Each pair of students gets a cup, plate and napkin. Fill each cups about 2/3 or 3/4 full of your candy of choice. Let students know they're free to eat everything AFTER the activity is complete.

Student Procedures:
  1. Create a table with two columns: Trial and Number of Candies Left.
  2. Pour out your candy onto the plate and count all of them. Record this as Trial 0 in your table.
  3. Put all the candy back into the cup. Pour out the candy onto the plate again, but this time only count the ones that are face up--that is, have the "s" or "m" showing. Record this in your table.
  4. Put only the candies that were face up back into the cup. Remove all of the candy that was face down--you can eat those now.
  5. Repeat steps 3 and 4 until you have no candy left.
  6. On a coordinate plane, plot your data as coordinate points. (Ask yourself, "Which is the independent and dependent variable in this experiment?" Your answer will help you decide how to graph the data.) What do you notice about the graph this data creates?

What happens in this activity is an example of exponential decay. When your students plot the data as coordinate points on a graph, they'll see an exponential curve. This doesn't even really require fiddling around with Stat Plot on a TI graphing calculator, although they can use it to help create an exponential function that fits the data they found as a final step (or extension).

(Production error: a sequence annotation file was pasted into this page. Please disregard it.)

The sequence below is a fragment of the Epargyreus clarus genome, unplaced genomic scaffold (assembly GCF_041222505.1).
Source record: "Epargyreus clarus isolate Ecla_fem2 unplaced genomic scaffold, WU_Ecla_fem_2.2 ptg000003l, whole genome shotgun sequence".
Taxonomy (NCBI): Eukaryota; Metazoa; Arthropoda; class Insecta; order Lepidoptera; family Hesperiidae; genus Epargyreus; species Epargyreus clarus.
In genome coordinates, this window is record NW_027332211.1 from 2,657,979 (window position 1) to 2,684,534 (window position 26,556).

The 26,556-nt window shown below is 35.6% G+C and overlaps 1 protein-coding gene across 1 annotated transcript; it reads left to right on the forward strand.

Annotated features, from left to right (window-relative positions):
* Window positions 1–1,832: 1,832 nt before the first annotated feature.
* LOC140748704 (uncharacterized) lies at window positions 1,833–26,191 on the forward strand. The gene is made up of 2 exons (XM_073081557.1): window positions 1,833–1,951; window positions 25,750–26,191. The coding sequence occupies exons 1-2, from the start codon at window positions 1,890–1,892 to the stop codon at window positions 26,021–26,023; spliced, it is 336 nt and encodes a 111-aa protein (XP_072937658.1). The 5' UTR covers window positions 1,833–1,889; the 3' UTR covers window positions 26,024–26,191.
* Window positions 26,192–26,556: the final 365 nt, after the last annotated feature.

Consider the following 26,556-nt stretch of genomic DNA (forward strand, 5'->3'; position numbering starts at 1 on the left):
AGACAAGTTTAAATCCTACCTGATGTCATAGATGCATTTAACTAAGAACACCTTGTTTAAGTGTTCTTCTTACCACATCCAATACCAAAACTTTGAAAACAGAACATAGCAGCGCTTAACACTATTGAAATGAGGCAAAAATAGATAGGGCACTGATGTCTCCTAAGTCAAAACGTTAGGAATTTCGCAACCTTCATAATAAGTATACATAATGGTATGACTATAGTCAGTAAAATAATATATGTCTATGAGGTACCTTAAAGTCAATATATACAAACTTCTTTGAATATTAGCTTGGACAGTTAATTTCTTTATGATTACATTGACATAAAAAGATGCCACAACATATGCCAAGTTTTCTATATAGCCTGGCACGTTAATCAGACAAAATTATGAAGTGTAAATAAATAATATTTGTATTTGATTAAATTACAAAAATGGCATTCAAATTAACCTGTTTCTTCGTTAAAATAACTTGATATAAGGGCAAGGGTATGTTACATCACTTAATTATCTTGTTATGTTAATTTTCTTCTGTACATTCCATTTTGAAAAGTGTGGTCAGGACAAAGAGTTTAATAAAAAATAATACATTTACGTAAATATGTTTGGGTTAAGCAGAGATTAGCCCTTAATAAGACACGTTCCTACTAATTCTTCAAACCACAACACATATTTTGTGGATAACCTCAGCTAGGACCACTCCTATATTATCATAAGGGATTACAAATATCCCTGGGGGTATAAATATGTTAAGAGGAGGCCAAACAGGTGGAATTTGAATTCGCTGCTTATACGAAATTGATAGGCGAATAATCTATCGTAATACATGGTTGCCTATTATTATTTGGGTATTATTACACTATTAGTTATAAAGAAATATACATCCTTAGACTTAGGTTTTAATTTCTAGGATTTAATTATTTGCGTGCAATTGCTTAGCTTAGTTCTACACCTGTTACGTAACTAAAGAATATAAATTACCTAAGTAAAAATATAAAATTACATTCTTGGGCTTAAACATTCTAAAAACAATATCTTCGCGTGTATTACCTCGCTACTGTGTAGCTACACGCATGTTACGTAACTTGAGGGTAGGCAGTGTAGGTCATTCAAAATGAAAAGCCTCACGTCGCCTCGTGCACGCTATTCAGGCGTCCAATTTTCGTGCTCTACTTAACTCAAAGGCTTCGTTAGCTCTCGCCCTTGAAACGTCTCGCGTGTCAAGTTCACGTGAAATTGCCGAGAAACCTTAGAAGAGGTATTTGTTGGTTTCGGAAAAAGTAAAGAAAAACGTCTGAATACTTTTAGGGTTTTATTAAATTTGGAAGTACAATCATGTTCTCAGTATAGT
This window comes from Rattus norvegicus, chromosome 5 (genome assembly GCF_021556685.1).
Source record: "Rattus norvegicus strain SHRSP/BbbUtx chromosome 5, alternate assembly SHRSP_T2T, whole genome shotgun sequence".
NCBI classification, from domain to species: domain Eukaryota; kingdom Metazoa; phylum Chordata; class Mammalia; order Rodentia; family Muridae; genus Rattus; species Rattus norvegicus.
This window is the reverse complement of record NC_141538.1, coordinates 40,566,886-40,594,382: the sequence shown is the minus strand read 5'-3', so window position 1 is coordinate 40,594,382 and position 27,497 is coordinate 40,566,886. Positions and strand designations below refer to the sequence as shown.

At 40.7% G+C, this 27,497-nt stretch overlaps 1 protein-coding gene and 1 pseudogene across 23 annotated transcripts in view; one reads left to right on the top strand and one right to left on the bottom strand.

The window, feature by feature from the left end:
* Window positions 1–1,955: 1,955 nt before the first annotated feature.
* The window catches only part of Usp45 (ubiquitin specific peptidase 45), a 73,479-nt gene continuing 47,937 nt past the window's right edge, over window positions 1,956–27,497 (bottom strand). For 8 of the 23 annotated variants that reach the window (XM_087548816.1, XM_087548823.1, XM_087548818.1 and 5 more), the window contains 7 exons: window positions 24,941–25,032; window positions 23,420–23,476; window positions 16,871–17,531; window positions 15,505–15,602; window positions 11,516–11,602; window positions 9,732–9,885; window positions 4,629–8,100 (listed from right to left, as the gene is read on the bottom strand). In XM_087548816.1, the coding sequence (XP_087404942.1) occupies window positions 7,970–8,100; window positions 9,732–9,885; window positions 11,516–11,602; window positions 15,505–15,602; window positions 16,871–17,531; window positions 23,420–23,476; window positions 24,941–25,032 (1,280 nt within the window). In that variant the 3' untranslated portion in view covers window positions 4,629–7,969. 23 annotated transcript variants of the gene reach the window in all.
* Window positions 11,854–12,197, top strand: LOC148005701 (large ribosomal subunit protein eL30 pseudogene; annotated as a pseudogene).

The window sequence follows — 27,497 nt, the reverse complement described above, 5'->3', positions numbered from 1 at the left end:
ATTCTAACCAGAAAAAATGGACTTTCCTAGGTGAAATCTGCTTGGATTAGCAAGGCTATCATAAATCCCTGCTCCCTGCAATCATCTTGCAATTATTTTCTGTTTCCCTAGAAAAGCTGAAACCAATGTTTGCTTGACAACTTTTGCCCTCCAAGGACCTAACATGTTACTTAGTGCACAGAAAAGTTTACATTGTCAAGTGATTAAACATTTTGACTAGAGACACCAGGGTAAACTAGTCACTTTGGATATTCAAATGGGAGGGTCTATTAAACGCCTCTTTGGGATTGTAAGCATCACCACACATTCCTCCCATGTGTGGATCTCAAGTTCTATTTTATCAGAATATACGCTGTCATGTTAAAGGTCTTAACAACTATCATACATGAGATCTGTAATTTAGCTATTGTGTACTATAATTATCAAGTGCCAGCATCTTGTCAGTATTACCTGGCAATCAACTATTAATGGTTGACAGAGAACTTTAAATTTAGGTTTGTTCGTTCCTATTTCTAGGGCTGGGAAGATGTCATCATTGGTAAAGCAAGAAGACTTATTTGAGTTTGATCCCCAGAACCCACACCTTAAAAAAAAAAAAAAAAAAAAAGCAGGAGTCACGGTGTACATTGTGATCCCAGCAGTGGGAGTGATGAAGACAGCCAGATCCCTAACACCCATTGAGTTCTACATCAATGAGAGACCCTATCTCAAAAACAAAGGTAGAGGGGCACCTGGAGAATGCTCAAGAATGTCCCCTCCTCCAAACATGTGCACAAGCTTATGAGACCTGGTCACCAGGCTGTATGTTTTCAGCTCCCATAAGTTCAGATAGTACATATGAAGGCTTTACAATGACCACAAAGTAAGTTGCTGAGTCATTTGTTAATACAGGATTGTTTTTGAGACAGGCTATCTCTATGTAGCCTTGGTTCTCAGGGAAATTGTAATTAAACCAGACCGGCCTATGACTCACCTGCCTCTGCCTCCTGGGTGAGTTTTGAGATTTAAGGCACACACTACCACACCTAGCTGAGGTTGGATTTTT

I based my graphic organizer on this Exponential Functions module from Kennesaw State University's Transitions Project, a website designed for teachers in training and obviously worth exploring for everyone else. The only thing I really added to their worksheet was a coordinate plane for students to use to graph the data.

I first learned about this lesson at a Texas Instruments training, as we were practicing collecting data, plotting points and curve fitting using the TI-Navigator system (here's two similar TI lessons with and without the TI-Navigator). I never found time to use it last year with my Algebra I students, but it was perfect for my Algebra II students as we started exploring exponential functions. I hope you enjoy using it as much as I did!